Archive for the ‘Susan Maria Smith McKinney Steward’ Tag

Feast of Julia Williams Garnet, Henry Highland Garnet, Sarah J. Smith Tompkins Garnet, Susan Maria Smith McKinney Steward, and Theophilus Gould Steward (February 10)   Leave a comment

Above:  A Partial Family Tree

Scan by Kenneth Randolph Taylor

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JULIA WILLIAMS GARNET (JULY 1, 1811-JANUARY 7, 1870)

African-American Abolitionist and Educator

first wife of

HENRY HIGHLAND GARNET (DECEMBER 23, 1815-FEBRUARY 13, 1882)

African-American Presbyterian Minister and Abolitionist

second husband of

SARAH J. SMITH TOMPKINS GARNET (JULY 31, 1831-SEPTEMBER 17, 1911)

African-American Suffragette and Educator

sister of

SUSAN MARIA SMITH MCKINNEY STEWARD (MARCH 1847-MARCH 17, 1918)

African-American Physician

second wife of

THEOPHILUS GOULD STEWARD (APRIL 17, 1843-JANUARY 11, 1924)

U.S. African Methodist Episcopal Minister, U.S. Army Chaplain, and Professor

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The nation has begun its exodus from worse than Egyptian bondage; and I beseech you that say to the people, “that they go forward.”  With the assurance of God’s favor in all things done in obedience to his righteous will, and guided by day and night by the pillars of cloud and fire, let us not pause until we have reached the other and safe side of the stormy and crimson sea.  Let freemen and patriots mete out complete and equal justice to all men, and thus prove to mankind the superiority of our Democratic, Republican government.

–Henry Highland Garnet, addressing the United States House of Representatives, February 12, 1865; quoted in G. Scott Cady and Christopher L. Webber, A Year with American Saints (2006), 604

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This post began with one name, that of Henry Highland Garnet, which I found in A Year with American Saints (2006).  As I took notes, however, I added two wives, a sister-in-law, and her second husband to the post.  I have, after all, established emphasizing relationships and influences as a goal of this project, A Great Cloud of Witnesses:  An Ecumenical Calendar of Saints’ Days and Holy Days.

Julia Williams came from a free African-American family.  She, born in Charleston, South Carolina, on July 1, 1811, moved with her family to Boston, Massachusetts, when she was a child.  At the age of 21 years, Williams began to study at Prudence Crandall‘s Female Boarding School (for African Americans), which opened in 1831.  After hostility in Canterbury, New Hampshire, forced the school to close, Williams continued her studies at Noyes Academy, Canaan, New Hampshire (extant 1835).  There she met Henry Highland Garnet.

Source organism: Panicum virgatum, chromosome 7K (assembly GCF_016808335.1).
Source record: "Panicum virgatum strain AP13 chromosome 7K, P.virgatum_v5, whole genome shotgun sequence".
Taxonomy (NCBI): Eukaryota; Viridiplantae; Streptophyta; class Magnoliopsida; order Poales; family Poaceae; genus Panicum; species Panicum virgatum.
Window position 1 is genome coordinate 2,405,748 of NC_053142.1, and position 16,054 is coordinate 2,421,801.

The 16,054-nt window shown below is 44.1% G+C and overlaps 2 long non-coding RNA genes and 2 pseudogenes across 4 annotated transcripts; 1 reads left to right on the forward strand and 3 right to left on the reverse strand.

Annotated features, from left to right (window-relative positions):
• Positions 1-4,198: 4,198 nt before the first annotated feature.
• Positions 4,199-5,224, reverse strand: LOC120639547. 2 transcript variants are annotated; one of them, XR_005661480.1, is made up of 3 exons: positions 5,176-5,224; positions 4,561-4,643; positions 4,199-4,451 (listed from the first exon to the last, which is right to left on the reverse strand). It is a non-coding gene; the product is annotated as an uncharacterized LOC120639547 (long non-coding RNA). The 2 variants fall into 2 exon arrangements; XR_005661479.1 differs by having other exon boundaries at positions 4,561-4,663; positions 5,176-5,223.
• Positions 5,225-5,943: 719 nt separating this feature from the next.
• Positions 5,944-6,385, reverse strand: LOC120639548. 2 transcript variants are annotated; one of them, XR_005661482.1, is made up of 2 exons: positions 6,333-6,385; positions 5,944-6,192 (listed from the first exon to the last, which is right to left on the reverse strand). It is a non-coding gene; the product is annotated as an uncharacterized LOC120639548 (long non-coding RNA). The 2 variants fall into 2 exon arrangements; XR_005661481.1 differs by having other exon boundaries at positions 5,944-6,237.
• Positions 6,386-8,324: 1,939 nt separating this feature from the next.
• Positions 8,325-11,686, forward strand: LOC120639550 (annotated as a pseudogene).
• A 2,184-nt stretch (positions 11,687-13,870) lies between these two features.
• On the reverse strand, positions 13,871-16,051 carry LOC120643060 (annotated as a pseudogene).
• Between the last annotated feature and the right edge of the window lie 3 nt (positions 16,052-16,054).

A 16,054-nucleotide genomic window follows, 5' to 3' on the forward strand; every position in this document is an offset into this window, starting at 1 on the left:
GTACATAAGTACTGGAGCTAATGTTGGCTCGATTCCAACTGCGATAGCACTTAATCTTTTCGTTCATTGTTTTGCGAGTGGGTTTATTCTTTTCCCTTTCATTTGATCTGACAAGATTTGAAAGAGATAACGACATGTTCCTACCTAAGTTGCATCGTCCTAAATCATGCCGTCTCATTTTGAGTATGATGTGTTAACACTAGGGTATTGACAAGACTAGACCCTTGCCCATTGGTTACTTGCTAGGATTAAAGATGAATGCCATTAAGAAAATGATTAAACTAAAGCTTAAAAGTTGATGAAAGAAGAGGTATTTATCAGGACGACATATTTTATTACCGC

Henry Highland Garnet, born a slave, became an abolitionist.  He, born in New Market, Maryland, on December 23, 1815, fled with his family in 1824, first to Delaware, then to Pennsylvania.  The family had to keep moving, to evade slave-catchers.  Eventually, Garnet wound up in New York City, where, from 1826 to 1833, he studied at the African Free School then at Phoenix High School for Colored Youth.  Our saint helped to found the abolitionist Garrison Literary and Benevolent Association in 1835.  He and Julia Williams were students at Noyes Academy, Canaan, New Hampshire, in 1835.  Local racists forced the school to close then destroyed the building.  Next, they founded a whites-only school.

Williams and Garnet studied at the Oneida Institute (1827-1843), Whitesboro, New York.  Garnet, who graduated in 1839, became a teacher in Troy, New York.  He also began to study theology.  Williams, having joined the Boston Female Anti-Slavery Society in the 1830s, was a delegate to the Anti-Slavery Convention of American Women, New York City, in 1837.  Garnet suffered a severe sports-related injury in 1840; he lost one leg, amputated at the hip.  He and Williams married in 1841.  The couple had three children.  Only one child, a daughter, survived to adulthood.

Garnet, the first African-American graduate of Princeton Theological Seminary, became a Presbyterian minister.  He served at Liberty Street Presbyterian Church, Troy, New York, from 1842 to 1848.  He had already become simultaneously revolutionary and conservative, by abolitionist standards.  Our saint had, in 1840, helped to found the American and Foreign Anti-Slavery Society (AFASS), which broke away from the American Anti-Slavery Society (AASS).  The AASS, with William Lloyd Garrison as a prominent member, opened leadership positions to women and made the connection between the rights of slaves and the rights of women.  The AFASS, however, focused narrowly on slavery and reserved all leadership positions for men.  Yet Garnet, an abolitionist journalist since 1842, proved too radical for William Lloyd Garrison and Frederick Douglass in one way in 1843.  That year, addressing the National Negro Convention, Buffalon, New York, Garnet called for a slave insurrection:

Brethren, arise, arise!  Strike for your lives and liberties.  Now is the day and the hour.  Let every slave throughout the land do this, and the days of slavery are numbered.  You cannot be more oppressed than you have been–you cannot suffer greater cruelties than you have already.  Rather die freemen than live to be slaves.

Garrison and Douglass persuaded Garnet to to moderate his position.